In 2022, Ukrainian wines “Beykush” received a gold medal at the international tasting wine competition Decanter World Wine Awards.
The winery “Beikush”, located in the Nikolaev region on the Black Sea coast, was lucky: despite the fact that Russian troops completely surrounded the region at one time, they never occupied Beikush, did not plunder or blow it up – except perhaps a rocket flying over the vineyard , stuck in the ground in the middle of the field.
Many other wineries in Ukraine were far less fortunate.
“Even if the occupied territories are returned to Ukraine, local producers will not be able to produce wine for a long time. There are no funds, the equipment is stolen,” explains Svetlana Tsybak.
Impact on the industry
If at the very beginning of the war, all business in Ukraine literally froze (including the wine industry), in recent months the situation has begun to gradually improve. Ukrainians have overcome the first shock and understand that they must live and fight on.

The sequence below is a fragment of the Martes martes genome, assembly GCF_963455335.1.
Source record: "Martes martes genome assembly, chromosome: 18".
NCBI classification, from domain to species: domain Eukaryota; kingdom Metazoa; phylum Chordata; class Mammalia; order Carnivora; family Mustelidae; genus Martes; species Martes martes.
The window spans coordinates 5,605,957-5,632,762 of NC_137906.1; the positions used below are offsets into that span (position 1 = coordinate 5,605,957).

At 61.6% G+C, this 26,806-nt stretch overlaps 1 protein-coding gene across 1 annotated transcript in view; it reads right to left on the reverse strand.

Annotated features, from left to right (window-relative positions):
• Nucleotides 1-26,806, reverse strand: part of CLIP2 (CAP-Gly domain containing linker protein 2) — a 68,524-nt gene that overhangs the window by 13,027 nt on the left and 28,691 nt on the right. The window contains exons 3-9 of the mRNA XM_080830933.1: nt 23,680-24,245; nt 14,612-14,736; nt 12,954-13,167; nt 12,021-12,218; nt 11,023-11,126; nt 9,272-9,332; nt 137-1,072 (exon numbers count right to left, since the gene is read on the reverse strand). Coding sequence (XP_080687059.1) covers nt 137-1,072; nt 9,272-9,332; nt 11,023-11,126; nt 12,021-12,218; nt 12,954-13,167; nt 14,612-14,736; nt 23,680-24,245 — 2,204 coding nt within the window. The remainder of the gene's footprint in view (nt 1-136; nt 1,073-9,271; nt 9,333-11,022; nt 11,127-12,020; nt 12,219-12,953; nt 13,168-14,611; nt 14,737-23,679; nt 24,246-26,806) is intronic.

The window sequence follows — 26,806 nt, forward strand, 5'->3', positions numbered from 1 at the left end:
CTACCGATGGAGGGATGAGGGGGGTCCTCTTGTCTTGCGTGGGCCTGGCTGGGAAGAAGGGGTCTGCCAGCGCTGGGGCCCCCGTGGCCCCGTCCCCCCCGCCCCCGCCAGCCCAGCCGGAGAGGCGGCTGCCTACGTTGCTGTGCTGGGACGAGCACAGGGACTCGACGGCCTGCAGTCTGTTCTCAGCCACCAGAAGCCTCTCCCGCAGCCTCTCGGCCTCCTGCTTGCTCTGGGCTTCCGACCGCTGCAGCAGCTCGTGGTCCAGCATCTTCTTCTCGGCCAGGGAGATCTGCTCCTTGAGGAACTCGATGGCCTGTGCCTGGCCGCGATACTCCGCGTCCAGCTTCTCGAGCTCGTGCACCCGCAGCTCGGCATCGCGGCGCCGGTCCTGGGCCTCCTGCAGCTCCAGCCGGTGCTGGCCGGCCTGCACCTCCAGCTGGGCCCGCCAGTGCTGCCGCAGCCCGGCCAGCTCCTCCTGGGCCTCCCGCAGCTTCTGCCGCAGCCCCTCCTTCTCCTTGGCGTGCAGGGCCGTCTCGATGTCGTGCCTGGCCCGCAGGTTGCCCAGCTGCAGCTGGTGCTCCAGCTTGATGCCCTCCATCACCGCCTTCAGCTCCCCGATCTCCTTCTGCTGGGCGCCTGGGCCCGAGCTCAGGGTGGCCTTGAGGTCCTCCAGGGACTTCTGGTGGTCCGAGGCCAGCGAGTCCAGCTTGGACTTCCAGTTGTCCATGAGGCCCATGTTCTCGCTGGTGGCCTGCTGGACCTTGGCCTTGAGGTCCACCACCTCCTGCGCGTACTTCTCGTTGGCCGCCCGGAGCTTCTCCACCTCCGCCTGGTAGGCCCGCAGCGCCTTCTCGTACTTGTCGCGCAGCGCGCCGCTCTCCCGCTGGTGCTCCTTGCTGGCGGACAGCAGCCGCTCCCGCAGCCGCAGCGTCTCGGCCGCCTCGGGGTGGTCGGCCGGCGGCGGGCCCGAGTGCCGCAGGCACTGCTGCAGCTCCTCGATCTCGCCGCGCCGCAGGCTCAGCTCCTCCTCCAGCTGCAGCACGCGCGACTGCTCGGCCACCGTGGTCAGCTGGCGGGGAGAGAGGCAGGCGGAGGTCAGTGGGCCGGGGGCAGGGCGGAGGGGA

Today in Ukraine there is not a single industry that would not suffer from the war. Svetlana cites large factories as an example, the lion’s share of their products used to be exported.
A Russian rocket, flying over the Beykush vineyard, got stuck in the ground in the middle of the field.A photo: Private archive
So, near Nikolaev, a large enterprise for the production of tomato paste was destroyed. “Completely destroyed. There was nothing left of him. Nothing at all,” says Svetlana.
In the same region, the largest poultry farm in Eastern Europe was recently bombed to the ground, where more than five million birds were raised.